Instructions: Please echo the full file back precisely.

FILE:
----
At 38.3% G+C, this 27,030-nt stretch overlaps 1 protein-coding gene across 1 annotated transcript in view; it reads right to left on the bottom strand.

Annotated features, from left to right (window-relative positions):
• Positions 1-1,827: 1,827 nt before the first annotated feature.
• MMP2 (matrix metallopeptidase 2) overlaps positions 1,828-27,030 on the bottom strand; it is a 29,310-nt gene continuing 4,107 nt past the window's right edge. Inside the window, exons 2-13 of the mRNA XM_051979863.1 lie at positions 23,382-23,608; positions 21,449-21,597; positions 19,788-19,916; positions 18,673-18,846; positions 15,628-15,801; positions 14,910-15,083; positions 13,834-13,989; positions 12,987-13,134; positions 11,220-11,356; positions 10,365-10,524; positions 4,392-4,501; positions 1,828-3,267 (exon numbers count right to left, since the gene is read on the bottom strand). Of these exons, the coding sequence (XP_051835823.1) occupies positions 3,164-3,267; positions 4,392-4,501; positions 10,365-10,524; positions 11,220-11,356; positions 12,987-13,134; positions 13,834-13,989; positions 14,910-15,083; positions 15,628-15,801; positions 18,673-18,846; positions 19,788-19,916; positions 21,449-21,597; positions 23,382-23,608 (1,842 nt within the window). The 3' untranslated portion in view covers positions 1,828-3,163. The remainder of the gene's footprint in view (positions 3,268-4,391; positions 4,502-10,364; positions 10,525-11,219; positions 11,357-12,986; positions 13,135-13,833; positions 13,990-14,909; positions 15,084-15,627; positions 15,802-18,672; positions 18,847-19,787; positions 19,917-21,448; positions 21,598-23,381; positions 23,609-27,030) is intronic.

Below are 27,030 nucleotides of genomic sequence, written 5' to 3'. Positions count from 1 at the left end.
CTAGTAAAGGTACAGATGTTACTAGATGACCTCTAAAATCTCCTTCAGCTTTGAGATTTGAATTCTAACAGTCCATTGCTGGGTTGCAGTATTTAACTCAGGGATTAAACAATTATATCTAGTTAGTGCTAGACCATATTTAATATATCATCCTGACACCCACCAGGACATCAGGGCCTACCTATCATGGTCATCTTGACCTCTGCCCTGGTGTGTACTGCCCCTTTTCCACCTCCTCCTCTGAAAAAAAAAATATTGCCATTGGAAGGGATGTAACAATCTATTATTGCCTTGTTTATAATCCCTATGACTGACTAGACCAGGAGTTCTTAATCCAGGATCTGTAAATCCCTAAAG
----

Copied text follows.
At 38.3% G+C, this 27,030-nt stretch overlaps 1 protein-coding gene across 1 annotated transcript in view; it reads right to left on the bottom strand.

Annotated features, from left to right (window-relative positions):
• Positions 1-1,827: 1,827 nt before the first annotated feature.
• MMP2 (matrix metallopeptidase 2) overlaps positions 1,828-27,030 on the bottom strand; it is a 29,310-nt gene continuing 4,107 nt past the window's right edge. Inside the window, exons 2-13 of the mRNA XM_051979863.1 lie at positions 23,382-23,608; positions 21,449-21,597; positions 19,788-19,916; positions 18,673-18,846; positions 15,628-15,801; positions 14,910-15,083; positions 13,834-13,989; positions 12,987-13,134; positions 11,220-11,356; positions 10,365-10,524; positions 4,392-4,501; positions 1,828-3,267 (exon numbers count right to left, since the gene is read on the bottom strand). Of these exons, the coding sequence (XP_051835823.1) occupies positions 3,164-3,267; positions 4,392-4,501; positions 10,365-10,524; positions 11,220-11,356; positions 12,987-13,134; positions 13,834-13,989; positions 14,910-15,083; positions 15,628-15,801; positions 18,673-18,846; positions 19,788-19,916; positions 21,449-21,597; positions 23,382-23,608 (1,842 nt within the window). The 3' untranslated portion in view covers positions 1,828-3,163. The remainder of the gene's footprint in view (positions 3,268-4,391; positions 4,502-10,364; positions 10,525-11,219; positions 11,357-12,986; positions 13,135-13,833; positions 13,990-14,909; positions 15,084-15,627; positions 15,802-18,672; positions 18,847-19,787; positions 19,917-21,448; positions 21,598-23,381; positions 23,609-27,030) is intronic.

Below are 27,030 nucleotides of genomic sequence, written 5' to 3'. Positions count from 1 at the left end.
CTAGTAAAGGTACAGATGTTACTAGATGACCTCTAAAATCTCCTTCAGCTTTGAGATTTGAATTCTAACAGTCCATTGCTGGGTTGCAGTATTTAACTCAGGGATTAAACAATTATATCTAGTTAGTGCTAGACCATATTTAATATATCATCCTGACACCCACCAGGACATCAGGGCCTACCTATCATGGTCATCTTGACCTCTGCCCTGGTGTGTACTGCCCCTTTTCCACCTCCTCCTCTGAAAAAAAAAATATTGCCATTGGAAGGGATGTAACAATCTATTATTGCCTTGTTTATAATCCCTATGACTGACTAGACCAGGAGTTCTTAATCCAGGATCTGTAAATCCCTAAAG